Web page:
- What is Progress?:Desegregating an Indian School in Robeson County, North Carolina
Robeson County, North Carolina's public schools, like many other school districts in the South, did not begin integrating until the 1970s. But unlike many places in the South, Robeson County had to integrate three—not just two—sets of schools. One for whites, one for blacks, and one for Native Americans, members of the Lumbee and Tuscarora tribes.
These tribes had fought hard to have their own schools, and when the pressure to integrate the schools became intense, few Native Americans wanted it. They remembered their ancestors' struggle to establish their own school in the 1880s, when the state had tried to force them to attend school with African Americans or not attend school at all. Such a fight resulted in the establishment of the Indian-only school system, a symbol of tribal autonomy, and the founding of what would become the University of North Carolina at Pembroke. For the Lumbee and Tuscarora, to go to school with whites or blacks was to give up control of their children's education, both academically and socially.
This fear was well-justified. While each group had its own schools, only whites sat on the county school board prior to the mid-1970s. The Lumbee and Tuscarora had little say-so over school policy, except for the narrow scope of decisions made by neighborhood Indian school committees. School committees, composed typically of three or four well-respected Native men, controlled who was hired and fired at a school and which children could and could not attend that school. While their decision-making power was limited from the perspective of the white-controlled county school board, their influence was pervasive in the community they served. They and the school administrators functioned as community chiefs, in a sense, living and working in an intimate, reciprocal relationship with Native students and parents. Largely because of this system of governance, the Lumbee and Tuscarora felt intense loyalties to their schools and communities. They were reluctant to accept integration, and many defied the pupil assignment plans that the school board tried to implement in the early 1970s. These loyalties played a large role in the slowness of school integration in Robeson County.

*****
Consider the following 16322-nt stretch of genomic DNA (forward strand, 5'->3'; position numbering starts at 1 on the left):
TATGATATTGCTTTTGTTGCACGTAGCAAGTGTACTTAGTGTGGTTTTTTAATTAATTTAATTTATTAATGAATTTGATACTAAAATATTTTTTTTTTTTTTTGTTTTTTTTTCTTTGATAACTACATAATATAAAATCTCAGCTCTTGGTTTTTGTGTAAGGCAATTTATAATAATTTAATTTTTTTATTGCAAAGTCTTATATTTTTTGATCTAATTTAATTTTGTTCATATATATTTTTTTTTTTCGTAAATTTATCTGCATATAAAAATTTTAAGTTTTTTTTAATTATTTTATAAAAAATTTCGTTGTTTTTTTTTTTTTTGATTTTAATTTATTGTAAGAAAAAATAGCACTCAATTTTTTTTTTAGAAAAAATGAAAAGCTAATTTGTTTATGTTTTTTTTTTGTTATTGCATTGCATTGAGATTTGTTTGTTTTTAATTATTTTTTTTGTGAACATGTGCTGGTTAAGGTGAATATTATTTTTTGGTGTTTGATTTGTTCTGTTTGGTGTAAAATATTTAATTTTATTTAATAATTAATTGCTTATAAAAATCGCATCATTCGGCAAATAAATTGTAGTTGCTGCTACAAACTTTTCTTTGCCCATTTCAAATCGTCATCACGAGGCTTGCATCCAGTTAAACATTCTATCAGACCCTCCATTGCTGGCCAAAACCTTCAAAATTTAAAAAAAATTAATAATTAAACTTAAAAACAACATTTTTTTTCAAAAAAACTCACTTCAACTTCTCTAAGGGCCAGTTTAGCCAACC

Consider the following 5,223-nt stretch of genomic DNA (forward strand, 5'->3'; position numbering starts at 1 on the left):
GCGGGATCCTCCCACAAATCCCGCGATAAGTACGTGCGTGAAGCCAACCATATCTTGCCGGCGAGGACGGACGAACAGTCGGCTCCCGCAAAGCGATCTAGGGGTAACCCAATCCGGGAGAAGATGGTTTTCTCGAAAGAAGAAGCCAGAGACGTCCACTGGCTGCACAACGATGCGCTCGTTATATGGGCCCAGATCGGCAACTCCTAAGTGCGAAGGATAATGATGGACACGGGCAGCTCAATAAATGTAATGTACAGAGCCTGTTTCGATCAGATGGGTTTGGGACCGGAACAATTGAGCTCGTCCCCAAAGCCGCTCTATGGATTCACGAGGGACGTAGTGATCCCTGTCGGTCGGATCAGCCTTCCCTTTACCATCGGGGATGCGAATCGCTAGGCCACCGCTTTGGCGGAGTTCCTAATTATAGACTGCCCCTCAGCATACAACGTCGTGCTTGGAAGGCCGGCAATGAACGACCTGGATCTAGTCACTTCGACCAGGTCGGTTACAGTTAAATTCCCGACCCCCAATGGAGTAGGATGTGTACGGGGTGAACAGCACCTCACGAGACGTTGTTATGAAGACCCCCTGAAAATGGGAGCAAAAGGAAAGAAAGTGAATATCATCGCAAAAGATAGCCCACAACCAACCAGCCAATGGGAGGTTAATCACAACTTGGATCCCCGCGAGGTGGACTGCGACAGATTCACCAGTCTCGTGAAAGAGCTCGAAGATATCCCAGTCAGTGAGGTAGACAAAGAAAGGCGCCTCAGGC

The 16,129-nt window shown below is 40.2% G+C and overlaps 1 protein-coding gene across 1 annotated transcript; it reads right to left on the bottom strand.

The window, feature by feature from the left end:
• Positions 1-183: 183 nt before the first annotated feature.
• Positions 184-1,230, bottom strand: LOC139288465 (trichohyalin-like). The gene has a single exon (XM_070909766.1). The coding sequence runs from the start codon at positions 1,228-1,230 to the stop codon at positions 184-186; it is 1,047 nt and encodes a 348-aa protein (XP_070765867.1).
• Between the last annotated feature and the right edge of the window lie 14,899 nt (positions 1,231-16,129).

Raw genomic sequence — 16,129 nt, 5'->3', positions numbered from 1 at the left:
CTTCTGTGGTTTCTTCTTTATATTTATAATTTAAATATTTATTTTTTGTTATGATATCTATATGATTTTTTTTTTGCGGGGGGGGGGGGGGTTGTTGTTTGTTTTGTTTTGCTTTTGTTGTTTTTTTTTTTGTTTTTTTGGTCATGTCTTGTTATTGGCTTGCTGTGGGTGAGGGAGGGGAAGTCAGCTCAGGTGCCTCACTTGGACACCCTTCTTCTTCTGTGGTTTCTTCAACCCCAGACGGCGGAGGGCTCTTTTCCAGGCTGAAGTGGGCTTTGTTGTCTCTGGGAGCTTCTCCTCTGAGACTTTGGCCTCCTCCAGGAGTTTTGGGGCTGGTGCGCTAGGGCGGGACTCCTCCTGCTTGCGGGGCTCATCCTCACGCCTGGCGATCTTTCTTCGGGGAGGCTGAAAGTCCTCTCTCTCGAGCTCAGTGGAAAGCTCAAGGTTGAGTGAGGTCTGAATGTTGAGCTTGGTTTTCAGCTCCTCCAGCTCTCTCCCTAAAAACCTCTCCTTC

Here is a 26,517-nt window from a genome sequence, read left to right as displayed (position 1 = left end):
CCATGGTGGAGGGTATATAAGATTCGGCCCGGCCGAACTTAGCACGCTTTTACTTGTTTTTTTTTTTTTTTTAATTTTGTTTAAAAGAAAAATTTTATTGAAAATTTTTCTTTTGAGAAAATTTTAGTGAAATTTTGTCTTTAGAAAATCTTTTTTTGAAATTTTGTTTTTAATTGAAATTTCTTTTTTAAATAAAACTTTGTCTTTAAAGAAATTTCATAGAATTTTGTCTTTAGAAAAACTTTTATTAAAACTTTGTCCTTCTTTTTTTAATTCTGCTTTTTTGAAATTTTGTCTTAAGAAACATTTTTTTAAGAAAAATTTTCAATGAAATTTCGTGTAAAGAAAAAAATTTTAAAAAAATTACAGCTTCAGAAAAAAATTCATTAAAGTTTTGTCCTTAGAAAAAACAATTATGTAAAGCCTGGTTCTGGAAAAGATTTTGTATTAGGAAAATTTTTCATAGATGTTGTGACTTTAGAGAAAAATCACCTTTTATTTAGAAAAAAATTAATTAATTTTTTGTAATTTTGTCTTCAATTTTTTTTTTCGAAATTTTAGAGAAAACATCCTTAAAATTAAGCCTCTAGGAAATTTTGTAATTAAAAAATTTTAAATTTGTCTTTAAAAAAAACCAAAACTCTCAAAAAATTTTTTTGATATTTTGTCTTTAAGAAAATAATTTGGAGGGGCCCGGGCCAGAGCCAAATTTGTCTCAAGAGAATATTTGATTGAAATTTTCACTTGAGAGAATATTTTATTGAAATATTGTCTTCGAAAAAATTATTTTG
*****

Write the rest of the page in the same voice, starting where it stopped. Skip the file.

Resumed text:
White control of the county school board was the result of an unconstitutional voting procedure known as "double voting." When this procedure was broken by court order in 1974, the Lumbee and Tuscarora quickly gained a plurality on the school board and appointed a Native superintendent. While this was a tremendous victory for tribal control over education, it did not [End Page 87] necessarily ease the transition from segregated school systems to integrated ones. Even thirty years later, many believe that the process is not over and has not been successful.
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James A. Jones, a former principal at Prospect School in Robeson County, talks about these changes and the reactions of Native American parents in his school district. He attended school as a child at Prospect, fought in World War II, then taught at Prospect Elementary and High Schools for thirty-two years, first as a seventh-grade teacher, then as assistant principal, and finally as principal from 1971 to 1984. During his tenure there, he only missed five or six days of work, and these were due to illness.
As Mr. Jones notes, Prospect has a long history as a nearly exclusively Native American community. Some of the teachers at the first Indian school, in 1885, came from Prospect, and members of that community take great pride in the education they have been able to offer their children. His nostalgia for Prospect as an Indian-only school, despite the inequities the students faced, reminds us that a strong community could turn a disadvantaged school into a powerful engine of student achievement. Mr. Jones...